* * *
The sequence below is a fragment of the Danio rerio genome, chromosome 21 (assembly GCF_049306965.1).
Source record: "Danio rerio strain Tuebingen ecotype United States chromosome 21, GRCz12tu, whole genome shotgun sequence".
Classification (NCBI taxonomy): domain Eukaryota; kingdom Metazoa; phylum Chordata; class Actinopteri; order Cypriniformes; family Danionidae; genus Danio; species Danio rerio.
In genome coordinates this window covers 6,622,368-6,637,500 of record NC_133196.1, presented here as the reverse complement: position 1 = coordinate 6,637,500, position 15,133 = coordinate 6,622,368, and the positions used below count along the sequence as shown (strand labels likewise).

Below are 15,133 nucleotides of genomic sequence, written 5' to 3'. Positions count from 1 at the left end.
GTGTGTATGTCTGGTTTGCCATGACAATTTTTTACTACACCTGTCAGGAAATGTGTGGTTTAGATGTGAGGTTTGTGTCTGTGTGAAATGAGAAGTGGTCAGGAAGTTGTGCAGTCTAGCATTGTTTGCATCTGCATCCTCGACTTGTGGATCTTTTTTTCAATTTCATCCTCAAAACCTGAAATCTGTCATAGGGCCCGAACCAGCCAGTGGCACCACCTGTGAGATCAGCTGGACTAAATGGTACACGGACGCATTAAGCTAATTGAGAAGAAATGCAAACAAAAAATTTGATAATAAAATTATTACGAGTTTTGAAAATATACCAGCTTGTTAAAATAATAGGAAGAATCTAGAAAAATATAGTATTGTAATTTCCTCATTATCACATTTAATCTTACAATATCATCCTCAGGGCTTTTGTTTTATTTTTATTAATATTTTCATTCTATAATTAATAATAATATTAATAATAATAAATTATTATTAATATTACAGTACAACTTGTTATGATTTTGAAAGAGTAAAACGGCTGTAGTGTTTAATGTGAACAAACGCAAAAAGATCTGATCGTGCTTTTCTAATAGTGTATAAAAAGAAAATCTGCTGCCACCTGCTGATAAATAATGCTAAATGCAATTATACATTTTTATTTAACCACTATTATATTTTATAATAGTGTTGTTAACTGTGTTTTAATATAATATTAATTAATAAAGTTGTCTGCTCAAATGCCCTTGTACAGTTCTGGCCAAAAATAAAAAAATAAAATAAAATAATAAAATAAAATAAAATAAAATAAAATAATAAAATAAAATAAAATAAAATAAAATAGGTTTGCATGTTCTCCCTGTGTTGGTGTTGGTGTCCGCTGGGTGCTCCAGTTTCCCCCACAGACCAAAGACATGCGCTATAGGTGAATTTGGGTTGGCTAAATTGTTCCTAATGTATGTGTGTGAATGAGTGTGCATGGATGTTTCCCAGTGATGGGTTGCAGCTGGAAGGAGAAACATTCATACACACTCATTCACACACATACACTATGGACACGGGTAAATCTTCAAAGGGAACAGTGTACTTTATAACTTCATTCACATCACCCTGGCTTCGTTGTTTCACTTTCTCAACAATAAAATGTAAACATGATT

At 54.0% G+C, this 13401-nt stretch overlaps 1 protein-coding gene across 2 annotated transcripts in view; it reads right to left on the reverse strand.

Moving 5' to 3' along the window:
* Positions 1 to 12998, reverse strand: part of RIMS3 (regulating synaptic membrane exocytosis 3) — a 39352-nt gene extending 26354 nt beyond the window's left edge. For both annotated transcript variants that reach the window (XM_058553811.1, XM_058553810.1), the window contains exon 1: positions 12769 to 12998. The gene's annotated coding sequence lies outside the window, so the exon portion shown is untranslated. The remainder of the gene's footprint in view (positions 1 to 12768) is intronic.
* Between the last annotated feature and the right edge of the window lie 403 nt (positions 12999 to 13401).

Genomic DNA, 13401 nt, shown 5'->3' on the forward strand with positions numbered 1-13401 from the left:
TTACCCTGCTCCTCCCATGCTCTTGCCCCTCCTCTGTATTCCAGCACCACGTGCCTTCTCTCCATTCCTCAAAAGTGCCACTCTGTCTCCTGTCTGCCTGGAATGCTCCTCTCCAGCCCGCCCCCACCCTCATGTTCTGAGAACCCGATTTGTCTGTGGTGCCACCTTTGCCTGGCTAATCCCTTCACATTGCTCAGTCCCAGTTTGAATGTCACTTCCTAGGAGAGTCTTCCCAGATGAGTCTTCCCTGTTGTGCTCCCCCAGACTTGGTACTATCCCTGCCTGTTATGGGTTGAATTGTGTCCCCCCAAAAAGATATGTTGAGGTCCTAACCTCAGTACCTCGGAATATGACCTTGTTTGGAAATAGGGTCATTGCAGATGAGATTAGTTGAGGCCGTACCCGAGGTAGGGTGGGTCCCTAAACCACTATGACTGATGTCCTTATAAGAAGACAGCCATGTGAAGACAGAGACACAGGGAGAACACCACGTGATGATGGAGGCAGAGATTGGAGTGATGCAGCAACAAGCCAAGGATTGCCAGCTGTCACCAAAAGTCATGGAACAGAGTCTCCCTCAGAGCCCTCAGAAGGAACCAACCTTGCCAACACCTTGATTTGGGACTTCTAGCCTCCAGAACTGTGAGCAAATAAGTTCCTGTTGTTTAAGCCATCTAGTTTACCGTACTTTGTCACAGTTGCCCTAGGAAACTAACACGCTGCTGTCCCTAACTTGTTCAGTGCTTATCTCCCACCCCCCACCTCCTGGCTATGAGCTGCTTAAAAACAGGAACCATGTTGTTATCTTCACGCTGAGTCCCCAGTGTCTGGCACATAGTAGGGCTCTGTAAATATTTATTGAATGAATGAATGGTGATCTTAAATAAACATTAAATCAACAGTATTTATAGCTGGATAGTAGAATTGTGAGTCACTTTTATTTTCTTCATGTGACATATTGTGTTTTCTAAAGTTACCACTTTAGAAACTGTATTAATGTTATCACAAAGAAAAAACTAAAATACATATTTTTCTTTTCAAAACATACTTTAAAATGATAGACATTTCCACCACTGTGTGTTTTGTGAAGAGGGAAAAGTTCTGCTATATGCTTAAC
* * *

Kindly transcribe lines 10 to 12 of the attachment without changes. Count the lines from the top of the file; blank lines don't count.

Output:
* Between the last annotated feature and the right edge of the window lie 403 nt (positions 12999 to 13401).

Genomic DNA, 13401 nt, shown 5'->3' on the forward strand with positions numbered 1-13401 from the left:
TTACCCTGCTCCTCCCATGCTCTTGCCCCTCCTCTGTATTCCAGCACCACGTGCCTTCTCTCCATTCCTCAAAAGTGCCACTCTGTCTCCTGTCTGCCTGGAATGCTCCTCTCCAGCCCGCCCCCACCCTCATGTTCTGAGAACCCGATTTGTCTGTGGTGCCACCTTTGCCTGGCTAATCCCTTCACATTGCTCAGTCCCAGTTTGAATGTCACTTCCTAGGAGAGTCTTCCCAGATGAGTCTTCCCTGTTGTGCTCCCCCAGACTTGGTACTATCCCTGCCTGTTATGGGTTGAATTGTGTCCCCCCAAAAAGATATGTTGAGGTCCTAACCTCAGTACCTCGGAATATGACCTTGTTTGGAAATAGGGTCATTGCAGATGAGATTAGTTGAGGCCGTACCCGAGGTAGGGTGGGTCCCTAAACCACTATGACTGATGTCCTTATAAGAAGACAGCCATGTGAAGACAGAGACACAGGGAGAACACCACGTGATGATGGAGGCAGAGATTGGAGTGATGCAGCAACAAGCCAAGGATTGCCAGCTGTCACCAAAAGTCATGGAACAGAGTCTCCCTCAGAGCCCTCAGAAGGAACCAACCTTGCCAACACCTTGATTTGGGACTTCTAGCCTCCAGAACTGTGAGCAAATAAGTTCCTGTTGTTTAAGCCATCTAGTTTACCGTACTTTGTCACAGTTGCCCTAGGAAACTAACACGCTGCTGTCCCTAACTTGTTCAGTGCTTATCTCCCACCCCCCACCTCCTGGCTATGAGCTGCTTAAAAACAGGAACCATGTTGTTATCTTCACGCTGAGTCCCCAGTGTCTGGCACATAGTAGGGCTCTGTAAATATTTATTGAATGAATGAATGGTGATCTTAAATAAACATTAAATCAACAGTATTTATAGCTGGATAGTAGAATTGTGAGTCACTTTTATTTTCTTCATGTGACATATTGTGTTTTCTAAAGTTACCACTTTAGAAACTGTATTAATGTTATCACAAAGAAAAAACTAAAATACATATTTTTCTTTTCAAAACATACTTTAAAATGATAGACATTTCCACCACTGTGTGTTTTGTGAAGAGGGAAAAGTTCTGCTATATGCTTAAC